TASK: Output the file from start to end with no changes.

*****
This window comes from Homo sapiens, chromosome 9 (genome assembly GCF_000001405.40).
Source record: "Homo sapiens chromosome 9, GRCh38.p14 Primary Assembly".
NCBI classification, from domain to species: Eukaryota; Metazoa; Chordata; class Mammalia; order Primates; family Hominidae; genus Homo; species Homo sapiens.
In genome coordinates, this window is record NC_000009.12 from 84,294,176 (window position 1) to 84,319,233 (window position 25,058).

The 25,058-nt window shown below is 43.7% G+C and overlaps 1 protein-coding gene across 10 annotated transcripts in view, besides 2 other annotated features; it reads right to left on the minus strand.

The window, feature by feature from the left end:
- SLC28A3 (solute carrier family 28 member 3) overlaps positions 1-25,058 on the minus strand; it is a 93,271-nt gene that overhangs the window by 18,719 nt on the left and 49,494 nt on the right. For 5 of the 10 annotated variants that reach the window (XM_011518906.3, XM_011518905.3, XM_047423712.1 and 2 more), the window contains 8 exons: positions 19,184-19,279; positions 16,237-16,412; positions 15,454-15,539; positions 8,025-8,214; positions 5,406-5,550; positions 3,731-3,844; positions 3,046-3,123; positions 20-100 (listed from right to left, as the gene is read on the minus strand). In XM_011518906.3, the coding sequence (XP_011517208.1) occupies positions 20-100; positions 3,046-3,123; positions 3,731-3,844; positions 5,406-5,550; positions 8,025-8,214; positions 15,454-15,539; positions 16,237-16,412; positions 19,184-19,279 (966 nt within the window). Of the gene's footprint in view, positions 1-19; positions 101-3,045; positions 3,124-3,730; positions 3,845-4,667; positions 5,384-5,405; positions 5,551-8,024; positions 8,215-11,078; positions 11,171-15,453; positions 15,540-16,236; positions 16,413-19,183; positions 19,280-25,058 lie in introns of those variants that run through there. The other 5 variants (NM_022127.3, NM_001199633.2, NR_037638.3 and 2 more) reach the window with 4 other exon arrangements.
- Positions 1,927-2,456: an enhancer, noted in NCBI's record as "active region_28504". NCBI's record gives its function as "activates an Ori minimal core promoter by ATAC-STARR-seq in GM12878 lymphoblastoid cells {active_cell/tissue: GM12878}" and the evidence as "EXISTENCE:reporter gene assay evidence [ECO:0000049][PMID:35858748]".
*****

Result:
This window comes from Homo sapiens, chromosome 9 (genome assembly GCF_000001405.40).
Source record: "Homo sapiens chromosome 9, GRCh38.p14 Primary Assembly".
NCBI classification, from domain to species: Eukaryota; Metazoa; Chordata; class Mammalia; order Primates; family Hominidae; genus Homo; species Homo sapiens.
In genome coordinates, this window is record NC_000009.12 from 84,294,176 (window position 1) to 84,319,233 (window position 25,058).

The 25,058-nt window shown below is 43.7% G+C and overlaps 1 protein-coding gene across 10 annotated transcripts in view, besides 2 other annotated features; it reads right to left on the minus strand.

The window, feature by feature from the left end:
- SLC28A3 (solute carrier family 28 member 3) overlaps positions 1-25,058 on the minus strand; it is a 93,271-nt gene that overhangs the window by 18,719 nt on the left and 49,494 nt on the right. For 5 of the 10 annotated variants that reach the window (XM_011518906.3, XM_011518905.3, XM_047423712.1 and 2 more), the window contains 8 exons: positions 19,184-19,279; positions 16,237-16,412; positions 15,454-15,539; positions 8,025-8,214; positions 5,406-5,550; positions 3,731-3,844; positions 3,046-3,123; positions 20-100 (listed from right to left, as the gene is read on the minus strand). In XM_011518906.3, the coding sequence (XP_011517208.1) occupies positions 20-100; positions 3,046-3,123; positions 3,731-3,844; positions 5,406-5,550; positions 8,025-8,214; positions 15,454-15,539; positions 16,237-16,412; positions 19,184-19,279 (966 nt within the window). Of the gene's footprint in view, positions 1-19; positions 101-3,045; positions 3,124-3,730; positions 3,845-4,667; positions 5,384-5,405; positions 5,551-8,024; positions 8,215-11,078; positions 11,171-15,453; positions 15,540-16,236; positions 16,413-19,183; positions 19,280-25,058 lie in introns of those variants that run through there. The other 5 variants (NM_022127.3, NM_001199633.2, NR_037638.3 and 2 more) reach the window with 4 other exon arrangements.
- Positions 1,927-2,456: an enhancer, noted in NCBI's record as "active region_28504". NCBI's record gives its function as "activates an Ori minimal core promoter by ATAC-STARR-seq in GM12878 lymphoblastoid cells {active_cell/tissue: GM12878}" and the evidence as "EXISTENCE:reporter gene assay evidence [ECO:0000049][PMID:35858748]".